Wall Street ends lit­tle changed as Har­vey pum­mels Texas

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The S&P 500 and Dow ended lit­tle changed on Mon­day, with en­ergy and bank shares lower as Trop­i­cal Storm Har­vey crip­pled the US en­ergy hub in Texas, while tech and health­care gave a light boost to the Nas­daq.

NEW YORK — The S&P 500 and Dow ended lit­tle changed on Mon­day, with en­ergy and bank shares lower as trop­i­cal storm Har­vey crip­pled the US en­ergy hub in Texas, while tech and health care gave a light boost to the Nas­daq.

Har­vey, the most pow­er­ful hur­ri­cane to strike the south­ern US state in more than 50 years when it came ashore on Fri­day, dumped more rain on Hous­ton on Mon­day, and the flood­ing could worsen as engi­neers re­lease water from over­flow­ing reser­voirs to keep it from jump­ing dams and surg­ing un­con­trol­lably.

Mar­ket an­a­lysts said de­spite the hu­man drama and in­fra­struc­ture devastation, the mar­ket could take so­lace in the fact that a mas­sive re­build­ing ef­fort would mostly off­set the neg­a­tive eco­nomic con­se­quences of the flood­ing.

US crude fu­tures fell 2.50% to $46.68 per bar­rel over con­cerns that the re­fin­ery shut­downs could trig­ger an in­crease in crude in­ven­to­ries. Gaso­line prices, how­ever, rose.

Oil ma­jors Exxon and Chevron were down 0.30% and 0.40% re­spec­tively. Re­finer Valero En­ergy climbed 1.10%.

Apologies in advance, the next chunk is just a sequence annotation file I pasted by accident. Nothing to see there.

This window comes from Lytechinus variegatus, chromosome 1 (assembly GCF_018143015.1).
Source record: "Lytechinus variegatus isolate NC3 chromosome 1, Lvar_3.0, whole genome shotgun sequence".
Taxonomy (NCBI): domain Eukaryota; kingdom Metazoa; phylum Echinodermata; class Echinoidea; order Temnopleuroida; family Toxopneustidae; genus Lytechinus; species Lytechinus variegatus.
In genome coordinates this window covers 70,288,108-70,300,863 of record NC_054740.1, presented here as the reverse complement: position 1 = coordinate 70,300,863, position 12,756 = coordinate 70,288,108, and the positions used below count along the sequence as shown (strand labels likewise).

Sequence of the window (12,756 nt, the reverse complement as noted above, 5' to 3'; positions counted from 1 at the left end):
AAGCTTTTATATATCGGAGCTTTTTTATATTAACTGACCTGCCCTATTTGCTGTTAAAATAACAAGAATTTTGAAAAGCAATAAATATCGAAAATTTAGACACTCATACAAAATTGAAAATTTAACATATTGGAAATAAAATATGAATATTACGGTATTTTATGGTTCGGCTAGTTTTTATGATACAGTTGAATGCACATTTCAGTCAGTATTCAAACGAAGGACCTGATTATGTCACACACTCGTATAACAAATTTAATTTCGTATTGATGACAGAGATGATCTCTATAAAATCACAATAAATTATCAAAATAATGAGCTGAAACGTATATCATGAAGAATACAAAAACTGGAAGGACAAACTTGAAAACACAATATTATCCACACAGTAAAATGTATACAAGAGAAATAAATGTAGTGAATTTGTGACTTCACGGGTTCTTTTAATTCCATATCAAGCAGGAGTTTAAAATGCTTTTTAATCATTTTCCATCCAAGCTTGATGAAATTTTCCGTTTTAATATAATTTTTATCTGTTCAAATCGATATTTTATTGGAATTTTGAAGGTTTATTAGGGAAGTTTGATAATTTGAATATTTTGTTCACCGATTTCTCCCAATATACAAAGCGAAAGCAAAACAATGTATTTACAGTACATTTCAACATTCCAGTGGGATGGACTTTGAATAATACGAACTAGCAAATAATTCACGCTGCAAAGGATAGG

In­vestors sought safe- haven as­sets, with gold ris­ing to its high­est in nearly 10 months.

But the search for safe havens was ac­com­pa­nied by stock pick­ing in Home De­pot, which rose 1.20%, and other com­pa­nies likely to ben­e­fit from re­build­ing ef­forts in the re­gion. “Home De­pot will most cer­tainly see a fi­nan­cial ben­e­fit from hur­ri­cane Har­vey, just as it did from hur­ri­cane Sandy back in 2013,” said Neil Saun­ders, manag­ing di­rec­tor of Glob­alData Re­tail.

The S& P 500 fi­nan­cial sec­tor was the largest weight on the in­dex, with a 0.50% drop.

“There tends to be ini­tially a knee- jerk re­ac­tion and peo­ple re­act to the hu­man side and the en­ergy dis­rup­tion, but that eases soon,” said Jim Paulsen, chief in­vest­ment strate­gist at The Leuthold Group in Min­neapo­lis, of the mar­ket’s re­ac­tion to the ma­jor storm and its af­ter­math.

“This is a mas­sive hu­man tragedy and the worst of it may not be over yet, but as far as stock mar­ket im­pact I don’t know if it is net-net a huge neg­a­tive con­sid­er­ing the fact it will bring in huge stim­u­lus to the re­gion.”

The Dow Jones In­dus­trial Aver­age fell 5.27 points, or 0.02%, to close at 21,808.40; the S& P 500 gained 1.19 points, or 0.05%, to 2,444.24

The Nas­daq Com­pos­ite added 17.37 points, or 0.28%, to 6,283.02 helped by rises in Apple and Gilead Sci­ences.

De­clin­ing is­sues out­num­bered ad­vanc­ing ones on the NYSE by 1.14-to-1; on Nas­daq, a 1.02-to-1 ra­tio fa­vored de­clin­ers.

About 5.13 bil­lion shares changed hands in US ex­changes, com­pared with the near six bil­lion daily aver­age over the last 20 ses­sions. —

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